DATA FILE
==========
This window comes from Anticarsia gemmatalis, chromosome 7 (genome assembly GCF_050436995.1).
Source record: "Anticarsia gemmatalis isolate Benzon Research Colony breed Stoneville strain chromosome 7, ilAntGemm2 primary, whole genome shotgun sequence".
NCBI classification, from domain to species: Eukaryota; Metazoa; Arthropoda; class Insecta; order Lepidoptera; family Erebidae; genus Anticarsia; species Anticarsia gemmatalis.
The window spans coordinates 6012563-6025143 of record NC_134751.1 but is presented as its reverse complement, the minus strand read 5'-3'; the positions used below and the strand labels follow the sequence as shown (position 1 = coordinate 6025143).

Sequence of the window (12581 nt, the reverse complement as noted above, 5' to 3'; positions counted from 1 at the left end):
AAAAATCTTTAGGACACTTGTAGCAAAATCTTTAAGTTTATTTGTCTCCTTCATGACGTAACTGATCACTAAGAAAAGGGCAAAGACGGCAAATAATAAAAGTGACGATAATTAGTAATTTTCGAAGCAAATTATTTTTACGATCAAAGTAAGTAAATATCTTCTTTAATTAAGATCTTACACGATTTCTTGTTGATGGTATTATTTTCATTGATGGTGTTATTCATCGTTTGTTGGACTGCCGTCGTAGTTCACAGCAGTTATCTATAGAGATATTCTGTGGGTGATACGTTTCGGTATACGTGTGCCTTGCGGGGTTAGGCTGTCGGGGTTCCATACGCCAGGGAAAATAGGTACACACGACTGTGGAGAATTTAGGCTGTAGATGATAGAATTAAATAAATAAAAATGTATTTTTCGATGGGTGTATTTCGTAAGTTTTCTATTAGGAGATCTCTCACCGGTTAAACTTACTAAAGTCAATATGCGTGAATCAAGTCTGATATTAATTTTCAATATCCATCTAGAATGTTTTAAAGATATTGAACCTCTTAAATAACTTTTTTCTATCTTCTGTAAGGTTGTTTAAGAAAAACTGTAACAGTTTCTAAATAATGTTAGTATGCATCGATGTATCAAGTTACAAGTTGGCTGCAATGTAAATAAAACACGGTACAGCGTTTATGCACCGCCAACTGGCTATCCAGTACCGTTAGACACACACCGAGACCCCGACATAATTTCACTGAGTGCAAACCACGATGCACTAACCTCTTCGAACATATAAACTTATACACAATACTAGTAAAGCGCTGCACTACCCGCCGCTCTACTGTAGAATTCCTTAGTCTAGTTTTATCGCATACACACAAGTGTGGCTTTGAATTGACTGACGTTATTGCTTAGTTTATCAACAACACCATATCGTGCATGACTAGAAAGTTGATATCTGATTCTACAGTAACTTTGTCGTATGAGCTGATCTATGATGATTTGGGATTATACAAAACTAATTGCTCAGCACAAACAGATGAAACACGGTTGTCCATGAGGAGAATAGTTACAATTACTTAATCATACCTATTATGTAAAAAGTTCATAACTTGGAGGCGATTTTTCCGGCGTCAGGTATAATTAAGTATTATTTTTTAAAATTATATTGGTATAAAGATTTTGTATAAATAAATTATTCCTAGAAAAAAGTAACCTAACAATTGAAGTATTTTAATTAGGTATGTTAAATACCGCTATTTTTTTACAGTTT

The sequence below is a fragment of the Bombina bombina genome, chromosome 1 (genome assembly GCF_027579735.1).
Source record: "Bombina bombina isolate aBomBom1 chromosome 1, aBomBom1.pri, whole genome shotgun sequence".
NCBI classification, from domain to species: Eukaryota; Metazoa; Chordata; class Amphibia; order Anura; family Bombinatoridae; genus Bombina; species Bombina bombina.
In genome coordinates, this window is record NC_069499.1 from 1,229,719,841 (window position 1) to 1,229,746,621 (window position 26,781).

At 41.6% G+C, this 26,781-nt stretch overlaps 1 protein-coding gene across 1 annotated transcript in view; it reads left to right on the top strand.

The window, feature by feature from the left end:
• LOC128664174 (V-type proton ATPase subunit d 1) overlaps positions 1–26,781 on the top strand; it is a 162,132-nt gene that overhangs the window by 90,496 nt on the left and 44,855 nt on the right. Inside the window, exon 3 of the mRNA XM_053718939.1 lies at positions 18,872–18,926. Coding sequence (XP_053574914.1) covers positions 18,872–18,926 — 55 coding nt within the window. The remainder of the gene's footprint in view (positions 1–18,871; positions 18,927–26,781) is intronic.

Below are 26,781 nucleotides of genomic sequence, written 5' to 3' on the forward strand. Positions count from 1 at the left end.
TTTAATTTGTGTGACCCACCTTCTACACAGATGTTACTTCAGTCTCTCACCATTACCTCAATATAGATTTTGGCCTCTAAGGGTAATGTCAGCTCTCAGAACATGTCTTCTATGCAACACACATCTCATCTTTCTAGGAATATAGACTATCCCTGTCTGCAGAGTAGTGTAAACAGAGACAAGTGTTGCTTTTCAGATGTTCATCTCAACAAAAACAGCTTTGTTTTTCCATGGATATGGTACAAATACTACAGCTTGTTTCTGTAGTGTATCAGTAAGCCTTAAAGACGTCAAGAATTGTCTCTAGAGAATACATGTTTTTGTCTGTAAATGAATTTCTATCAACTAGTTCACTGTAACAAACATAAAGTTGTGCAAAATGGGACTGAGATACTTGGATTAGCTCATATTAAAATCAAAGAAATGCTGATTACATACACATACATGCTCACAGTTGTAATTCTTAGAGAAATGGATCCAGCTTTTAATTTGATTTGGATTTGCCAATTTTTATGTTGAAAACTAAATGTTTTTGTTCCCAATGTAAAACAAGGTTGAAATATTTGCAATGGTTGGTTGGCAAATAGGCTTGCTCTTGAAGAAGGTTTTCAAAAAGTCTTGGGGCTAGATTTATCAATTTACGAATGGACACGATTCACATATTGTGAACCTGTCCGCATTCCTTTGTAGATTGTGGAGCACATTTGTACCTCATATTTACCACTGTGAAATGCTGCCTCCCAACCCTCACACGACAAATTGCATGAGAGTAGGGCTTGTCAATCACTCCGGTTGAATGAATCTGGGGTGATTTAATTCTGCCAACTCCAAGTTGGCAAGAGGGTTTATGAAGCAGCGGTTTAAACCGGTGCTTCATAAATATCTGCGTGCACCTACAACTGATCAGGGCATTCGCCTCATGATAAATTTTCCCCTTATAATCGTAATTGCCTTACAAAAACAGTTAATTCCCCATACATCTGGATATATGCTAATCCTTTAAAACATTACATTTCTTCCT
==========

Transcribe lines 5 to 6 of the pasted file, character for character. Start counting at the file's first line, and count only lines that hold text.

Sequence of the window (12581 nt, the reverse complement as noted above, 5' to 3'; positions counted from 1 at the left end):
AAAAATCTTTAGGACACTTGTAGCAAAATCTTTAAGTTTATTTGTCTCCTTCATGACGTAACTGATCACTAAGAAAAGGGCAAAGACGGCAAATAATAAAAGTGACGATAATTAGTAATTTTCGAAGCAAATTATTTTTACGATCAAAGTAAGTAAATATCTTCTTTAATTAAGATCTTACACGATTTCTTGTTGATGGTATTATTTTCATTGATGGTGTTATTCATCGTTTGTTGGACTGCCGTCGTAGTTCACAGCAGTTATCTATAGAGATATTCTGTGGGTGATACGTTTCGGTATACGTGTGCCTTGCGGGGTTAGGCTGTCGGGGTTCCATACGCCAGGGAAAATAGGTACACACGACTGTGGAGAATTTAGGCTGTAGATGATAGAATTAAATAAATAAAAATGTATTTTTCGATGGGTGTATTTCGTAAGTTTTCTATTAGGAGATCTCTCACCGGTTAAACTTACTAAAGTCAATATGCGTGAATCAAGTCTGATATTAATTTTCAATATCCATCTAGAATGTTTTAAAGATATTGAACCTCTTAAATAACTTTTTTCTATCTTCTGTAAGGTTGTTTAAGAAAAACTGTAACAGTTTCTAAATAATGTTAGTATGCATCGATGTATCAAGTTACAAGTTGGCTGCAATGTAAATAAAACACGGTACAGCGTTTATGCACCGCCAACTGGCTATCCAGTACCGTTAGACACACACCGAGACCCCGACATAATTTCACTGAGTGCAAACCACGATGCACTAACCTCTTCGAACATATAAACTTATACACAATACTAGTAAAGCGCTGCACTACCCGCCGCTCTACTGTAGAATTCCTTAGTCTAGTTTTATCGCATACACACAAGTGTGGCTTTGAATTGACTGACGTTATTGCTTAGTTTATCAACAACACCATATCGTGCATGACTAGAAAGTTGATATCTGATTCTACAGTAACTTTGTCGTATGAGCTGATCTATGATGATTTGGGATTATACAAAACTAATTGCTCAGCACAAACAGATGAAACACGGTTGTCCATGAGGAGAATAGTTACAATTACTTAATCATACCTATTATGTAAAAAGTTCATAACTTGGAGGCGATTTTTCCGGCGTCAGGTATAATTAAGTATTATTTTTTAAAATTATATTGGTATAAAGATTTTGTATAAATAAATTATTCCTAGAAAAAAGTAACCTAACAATTGAAGTATTTTAATTAGGTATGTTAAATACCGCTATTTTTTTACAGTTT